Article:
As a second generation immigrant to England, I have had a host of positive experiences when it comes to feeling welcomed and comfortable. I live in London, it’s nice to feel that I am part of a hugely diverse community. It often seems to me that I could be from anywhere and still belong – and I genuinely do feel this way most of the time.
Yet as soon as England lost the Euros final to Italy on penalties, I braced myself for the onslaught that I knew would inevitably come. With three of England’s Black players – Marcus Rashford, Jadon Sancho and Bukayo Saka – missing their penalties, the racism was anticipated well before it arrived.
And arrive it did, with a fury. A mural of Marcus Rashford in Manchester was defaced, and Twitter erupted with a stream of vile, racist comments directed at the players. It is hard to imagine how these young men must feel; it’s difficult enough to stumble at the final hurdle and keep ploughing on – harder still when those who ought to support you turn against you.
But sadly, this horrific racism was something I think every ethnic minority person was prepared for. As soon as England lost, I felt a sinking feeling in my heart, knowing that the worst of England (and Great Britain) was about to rear its ugly head. I knew that criticism of the players (often from people who play nothing more than armchair football) was going to be unleashed with real vitriol – and that much of this vitriol would be racist and directed at the three young Black players.
It is good to see how many people have rallied round in support of the players, condemning the racism they have faced and also emphasising how proud we all are of them. But it is nevertheless exhausting to keep seeing the predictable racism unfolding just as we expect it to. As non-white Englanders, what many of us want is to be pleasantly surprised. We want to be surprised by an absence of racism. Instead, each time something like this happens we prepare for the onslaught and the resulting condemnations of that onslaught, sometimes from politicians whose rhetoric and policies have paved the way for it.
Those who challenge the racism directed at Black footballing talents are doing the right thing. But sometimes it is hard not to see echoes of the ‘good immigrant’ myth inextricably interwoven throughout this discourse.
The ‘good immigrant’ myth is one that holds some immigrants up as ‘good’ or ‘deserving’ of success in contrast to others who are ‘bad’. It holds that the ones who are ‘good’ achieve their status because of extraordinary service to or achievements in their adopted homeland. Those who live normal or average lives, or who don’t assimilate exactly as expected, are often tarnished with the label of ‘bad immigrant’.
All three of the young Black footballers who missed their penalties have recent immigrant heritage, and each one of them has been extremely successful at a very young age. But their success comes with a price. Each one of them has been labelled as an outstanding example of the UK’s success with diversity; they have all been held up as role models (which they undoubtedly are). But these men are successful for their footballing skills and – especially in Rashford’s case – social consciences. They may be better than your average person at football and at social activism – but this does not make them ‘better’ immigrants or more ‘worthy’ immigrants than your average first, second or third generation entrant to this country.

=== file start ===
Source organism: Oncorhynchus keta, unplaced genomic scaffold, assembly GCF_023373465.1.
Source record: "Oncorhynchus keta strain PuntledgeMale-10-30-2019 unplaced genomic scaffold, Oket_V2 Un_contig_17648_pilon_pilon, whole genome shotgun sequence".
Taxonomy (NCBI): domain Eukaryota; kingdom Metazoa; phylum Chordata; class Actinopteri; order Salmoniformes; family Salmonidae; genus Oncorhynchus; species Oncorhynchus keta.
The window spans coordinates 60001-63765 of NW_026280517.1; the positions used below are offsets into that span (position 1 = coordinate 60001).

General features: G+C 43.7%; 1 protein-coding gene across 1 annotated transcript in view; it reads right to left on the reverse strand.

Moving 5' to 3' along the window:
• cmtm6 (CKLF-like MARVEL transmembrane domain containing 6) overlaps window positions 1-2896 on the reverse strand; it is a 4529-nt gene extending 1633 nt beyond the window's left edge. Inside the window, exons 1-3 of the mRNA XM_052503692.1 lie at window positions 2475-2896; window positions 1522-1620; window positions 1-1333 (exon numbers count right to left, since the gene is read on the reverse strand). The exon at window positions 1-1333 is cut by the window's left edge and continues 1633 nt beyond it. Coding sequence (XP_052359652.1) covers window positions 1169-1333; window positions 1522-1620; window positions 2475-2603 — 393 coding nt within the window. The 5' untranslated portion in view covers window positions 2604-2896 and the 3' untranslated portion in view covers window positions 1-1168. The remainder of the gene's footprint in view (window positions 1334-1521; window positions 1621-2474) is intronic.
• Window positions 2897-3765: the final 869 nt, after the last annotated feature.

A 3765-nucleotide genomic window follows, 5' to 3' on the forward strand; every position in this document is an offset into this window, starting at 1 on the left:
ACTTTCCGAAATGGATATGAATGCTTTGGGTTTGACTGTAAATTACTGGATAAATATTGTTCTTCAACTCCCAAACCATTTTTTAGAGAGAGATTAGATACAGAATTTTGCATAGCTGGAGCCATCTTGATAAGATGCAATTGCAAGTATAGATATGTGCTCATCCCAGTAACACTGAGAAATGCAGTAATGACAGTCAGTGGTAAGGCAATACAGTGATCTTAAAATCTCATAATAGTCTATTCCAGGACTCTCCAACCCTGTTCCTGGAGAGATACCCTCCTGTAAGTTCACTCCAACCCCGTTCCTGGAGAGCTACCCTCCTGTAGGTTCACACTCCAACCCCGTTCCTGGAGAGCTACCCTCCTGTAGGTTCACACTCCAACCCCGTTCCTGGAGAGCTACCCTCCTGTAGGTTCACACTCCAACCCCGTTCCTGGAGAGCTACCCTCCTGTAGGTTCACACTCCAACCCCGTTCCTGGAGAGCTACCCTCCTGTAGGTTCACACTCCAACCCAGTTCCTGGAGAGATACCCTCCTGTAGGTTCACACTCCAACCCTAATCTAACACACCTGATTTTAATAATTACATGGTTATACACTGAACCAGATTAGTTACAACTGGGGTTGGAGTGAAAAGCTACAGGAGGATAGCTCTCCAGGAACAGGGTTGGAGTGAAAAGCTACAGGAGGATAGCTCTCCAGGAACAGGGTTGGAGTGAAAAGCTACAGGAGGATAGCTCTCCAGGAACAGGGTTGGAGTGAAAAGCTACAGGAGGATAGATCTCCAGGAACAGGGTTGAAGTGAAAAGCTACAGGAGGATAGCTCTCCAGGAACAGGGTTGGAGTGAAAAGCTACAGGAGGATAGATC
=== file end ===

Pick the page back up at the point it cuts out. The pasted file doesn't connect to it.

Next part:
Because when people who are immigrants or non-white are lauded specifically for being successful examples of an immigrant and/or non-white person, every time they don’t quite meet the expectations of a watchful audience, they are lambasted by a vocal minority that sees them as having failed in their duties as a ‘good immigrant’.
Essentially, immigrants and/or non-white people become valued only for how they can make a positive contribution with their presence; without this, they are deemed unworthy and undeserving by a hostile cabal that doesn’t believe we should really be here.
Increasingly, this is something I notice in English society. And it doesn’t just come from that loud group who are happy to be overtly racist. It’s an attitude that is shared amongst many sections of society. Growing up, I remember people praising my family for being such ‘well-integrated’ immigrants. My dad, as a doctor, was always lauded as someone who had come from somewhere else and given his all to the NHS. This praise wasn’t unwelcome, but it is the flip-side to an attitude which defines an immigrant’s worth by their contribution to their host country. This attitude holds that we need to actively contribute to a better society in order to be deserving of our places here. Never mind the fact that many of our forefathers were displaced in their own homelands by British colonial rule.
Hardening attitudes towards immigration have further contributed to these hostilities. The idea that only ‘highly-skilled’ immigrants who get enough points in some arbitrary test deserve to be here is one of the reasons the ‘good immigrant’ narrative has flourished in recent years. The political reframing of huge numbers of desperate asylum seekers as ‘illegal’ has added to the sense that immigrants and foreigners are people who come to the UK to cheat our systems. As many footballers have pointed out (and as a number of prominent Tories have too), our government is complicit and indeed instrumental in creating a society that refuses to allow its ethnic minority citizens and residents to truly feel welcome.
Ultimately, the good immigrant narrative tells non-white people that we will have to keep on ‘earning’ our place in this country, and that in some people’s eyes, we will never truly belong. We will always be either models or malingerers – but we will never be allowed to simply just be.